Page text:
Global Skill Shortages

Global Skill Shortages

Malcolm S. Cohen and Mahmood A. Zaidi

As the world entered the twenty-first century, global skill shortages in many occupations were evident throughout the world. While these were mitigated by a global recession, there is no generally agreed upon method for measuring these shortages. This book discusses various theories for measurement. Using data collected from 19 developed countries in North and Latin America, Europe, and the Pacific region, the authors explore various aspects of skilled labor shortages, develop a methodology of measuring shortages by occupation, and provide estimates of the likelihood of the occurrence of such shortages. They develop labor market indicators which measure the degree of shortage or surplus in different occupations.

Chapter 2: Theoretical Aspects of Skill Shortages

Malcolm S. Cohen and Mahmood A. Zaidi

Subjects: business and management, human resource management, economics and finance, industrial organisation, social policy and sociology, labour policy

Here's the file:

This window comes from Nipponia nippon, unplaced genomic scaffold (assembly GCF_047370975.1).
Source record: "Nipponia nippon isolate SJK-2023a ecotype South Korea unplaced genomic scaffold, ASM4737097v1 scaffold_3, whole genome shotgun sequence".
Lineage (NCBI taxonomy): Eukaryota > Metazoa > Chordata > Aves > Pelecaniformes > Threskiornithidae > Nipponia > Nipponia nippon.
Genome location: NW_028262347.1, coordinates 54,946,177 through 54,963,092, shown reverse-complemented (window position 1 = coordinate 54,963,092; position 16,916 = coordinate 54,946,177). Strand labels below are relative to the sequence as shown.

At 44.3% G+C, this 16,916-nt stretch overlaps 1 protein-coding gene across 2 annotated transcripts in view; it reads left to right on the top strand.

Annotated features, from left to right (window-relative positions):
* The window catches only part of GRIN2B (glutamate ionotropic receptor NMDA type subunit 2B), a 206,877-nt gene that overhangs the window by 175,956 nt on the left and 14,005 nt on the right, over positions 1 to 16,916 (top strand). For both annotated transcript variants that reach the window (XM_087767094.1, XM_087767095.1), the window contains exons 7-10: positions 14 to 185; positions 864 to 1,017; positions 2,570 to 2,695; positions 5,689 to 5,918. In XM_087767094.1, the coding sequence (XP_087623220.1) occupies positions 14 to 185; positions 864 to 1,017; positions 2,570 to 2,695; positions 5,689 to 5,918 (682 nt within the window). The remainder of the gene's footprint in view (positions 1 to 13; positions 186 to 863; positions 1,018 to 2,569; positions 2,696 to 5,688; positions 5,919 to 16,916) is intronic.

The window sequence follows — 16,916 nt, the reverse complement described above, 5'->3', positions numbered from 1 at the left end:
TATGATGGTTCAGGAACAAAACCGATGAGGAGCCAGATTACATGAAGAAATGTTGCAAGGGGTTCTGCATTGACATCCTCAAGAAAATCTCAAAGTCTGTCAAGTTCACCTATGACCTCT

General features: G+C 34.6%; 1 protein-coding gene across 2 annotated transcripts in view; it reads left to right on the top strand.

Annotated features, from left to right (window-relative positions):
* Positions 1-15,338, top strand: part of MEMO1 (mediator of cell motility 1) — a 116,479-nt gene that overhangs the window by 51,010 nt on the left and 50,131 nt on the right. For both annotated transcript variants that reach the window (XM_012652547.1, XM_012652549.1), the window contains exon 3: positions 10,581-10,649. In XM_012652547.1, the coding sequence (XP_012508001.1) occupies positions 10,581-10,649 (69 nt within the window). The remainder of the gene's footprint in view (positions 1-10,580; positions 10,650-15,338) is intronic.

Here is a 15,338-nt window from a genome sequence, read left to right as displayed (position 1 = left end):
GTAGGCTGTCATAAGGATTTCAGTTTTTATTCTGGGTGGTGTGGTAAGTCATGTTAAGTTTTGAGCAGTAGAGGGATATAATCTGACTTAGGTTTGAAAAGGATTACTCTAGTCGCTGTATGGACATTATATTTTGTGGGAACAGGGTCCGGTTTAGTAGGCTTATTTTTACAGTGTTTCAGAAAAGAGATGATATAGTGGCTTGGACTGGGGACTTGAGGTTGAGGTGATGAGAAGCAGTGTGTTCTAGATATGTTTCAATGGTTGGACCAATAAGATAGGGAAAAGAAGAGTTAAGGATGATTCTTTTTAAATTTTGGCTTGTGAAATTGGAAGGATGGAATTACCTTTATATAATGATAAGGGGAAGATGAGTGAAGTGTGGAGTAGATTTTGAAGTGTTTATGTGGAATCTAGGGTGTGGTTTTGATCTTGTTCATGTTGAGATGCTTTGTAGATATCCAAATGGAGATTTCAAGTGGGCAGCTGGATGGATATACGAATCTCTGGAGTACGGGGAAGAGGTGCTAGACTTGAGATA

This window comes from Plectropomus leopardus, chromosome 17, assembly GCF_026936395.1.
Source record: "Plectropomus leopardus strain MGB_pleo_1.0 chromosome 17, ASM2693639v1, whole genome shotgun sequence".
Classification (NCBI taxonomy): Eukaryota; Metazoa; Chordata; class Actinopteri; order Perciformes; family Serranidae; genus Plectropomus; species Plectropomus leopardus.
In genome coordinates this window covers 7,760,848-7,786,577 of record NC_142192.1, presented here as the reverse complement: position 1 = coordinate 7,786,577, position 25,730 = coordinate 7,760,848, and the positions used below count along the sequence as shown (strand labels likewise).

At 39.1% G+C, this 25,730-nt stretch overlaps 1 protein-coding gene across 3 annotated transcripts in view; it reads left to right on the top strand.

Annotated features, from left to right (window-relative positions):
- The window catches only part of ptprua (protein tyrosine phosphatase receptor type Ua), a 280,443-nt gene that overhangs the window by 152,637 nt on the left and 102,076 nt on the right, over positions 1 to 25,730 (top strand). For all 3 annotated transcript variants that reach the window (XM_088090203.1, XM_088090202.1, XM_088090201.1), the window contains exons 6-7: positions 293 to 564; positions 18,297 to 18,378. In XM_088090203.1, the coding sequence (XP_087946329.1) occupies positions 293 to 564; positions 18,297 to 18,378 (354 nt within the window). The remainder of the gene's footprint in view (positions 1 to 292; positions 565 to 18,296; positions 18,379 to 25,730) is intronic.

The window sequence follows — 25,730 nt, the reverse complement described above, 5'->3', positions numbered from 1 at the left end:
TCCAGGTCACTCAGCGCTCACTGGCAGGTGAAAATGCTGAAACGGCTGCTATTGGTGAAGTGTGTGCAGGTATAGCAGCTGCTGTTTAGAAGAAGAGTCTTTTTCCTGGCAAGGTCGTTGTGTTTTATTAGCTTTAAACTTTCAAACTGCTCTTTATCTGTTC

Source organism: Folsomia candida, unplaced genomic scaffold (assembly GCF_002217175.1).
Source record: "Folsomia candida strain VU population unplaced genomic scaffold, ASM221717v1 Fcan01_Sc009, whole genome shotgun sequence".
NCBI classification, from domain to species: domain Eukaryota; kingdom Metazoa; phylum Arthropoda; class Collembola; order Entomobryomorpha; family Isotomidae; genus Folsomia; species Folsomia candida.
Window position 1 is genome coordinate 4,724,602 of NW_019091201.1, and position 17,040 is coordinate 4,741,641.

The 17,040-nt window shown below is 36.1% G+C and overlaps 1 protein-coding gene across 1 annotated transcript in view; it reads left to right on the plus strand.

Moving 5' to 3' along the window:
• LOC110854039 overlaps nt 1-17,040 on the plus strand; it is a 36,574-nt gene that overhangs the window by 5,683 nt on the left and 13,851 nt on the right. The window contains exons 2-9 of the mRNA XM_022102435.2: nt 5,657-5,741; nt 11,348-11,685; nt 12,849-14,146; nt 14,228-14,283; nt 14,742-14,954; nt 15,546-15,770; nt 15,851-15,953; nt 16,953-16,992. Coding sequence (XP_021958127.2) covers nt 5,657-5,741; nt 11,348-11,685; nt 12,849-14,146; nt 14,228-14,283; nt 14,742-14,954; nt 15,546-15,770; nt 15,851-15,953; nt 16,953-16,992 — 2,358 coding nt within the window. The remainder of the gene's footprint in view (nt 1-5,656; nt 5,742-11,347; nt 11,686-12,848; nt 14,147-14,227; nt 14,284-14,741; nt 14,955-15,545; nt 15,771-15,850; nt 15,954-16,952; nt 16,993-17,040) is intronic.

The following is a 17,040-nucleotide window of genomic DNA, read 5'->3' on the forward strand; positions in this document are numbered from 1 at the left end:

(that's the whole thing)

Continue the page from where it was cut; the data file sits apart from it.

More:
This chapter reviews some of the theoretical literature on skill shortages.’ It is important to point out at the outset that there is some discussion in the literature about the precise definition of skill shortages by occupation (Bosworth and Warren, 1992; Muysken, 1994). One of the main arguments here is that the term ‘shortage’ is imprecise. In a discussion of skill shortages one needs to consider skills as encompassing economic and institutional factors as well as innate abilities and personal characteristics. Booth and Snower (1996) blame the problem on insufficient incentives for people to acquire skills. Solow (1990) argues that the market clearing mechanism applied to labour markets has failed to explain the presence of unemployment. In other words, labour cannot be viewed as a commodity and labour markets do not behave in the same way as product markets. Furthermore, the traditional general equilibrium theory cannot easily justify the existence of skill shortages.2 This is not the place for an extensive discussion of general equilibrium theory as applied to labour market^.^ Our review is limited to a presentation of important concepts associated with static and dynamic skill shortages and explanations for the failure of labour markets to clear. The efficiency wage theory, the insider-utsider approach, barriers to mobility and the notion of path dependence are four concepts that provide explanations for the failure of labour markets to clear. STATIC SHORTAGES The existence of a skill shortage in a traditional and partial equilibrium framework can be easily determined. If the demand...

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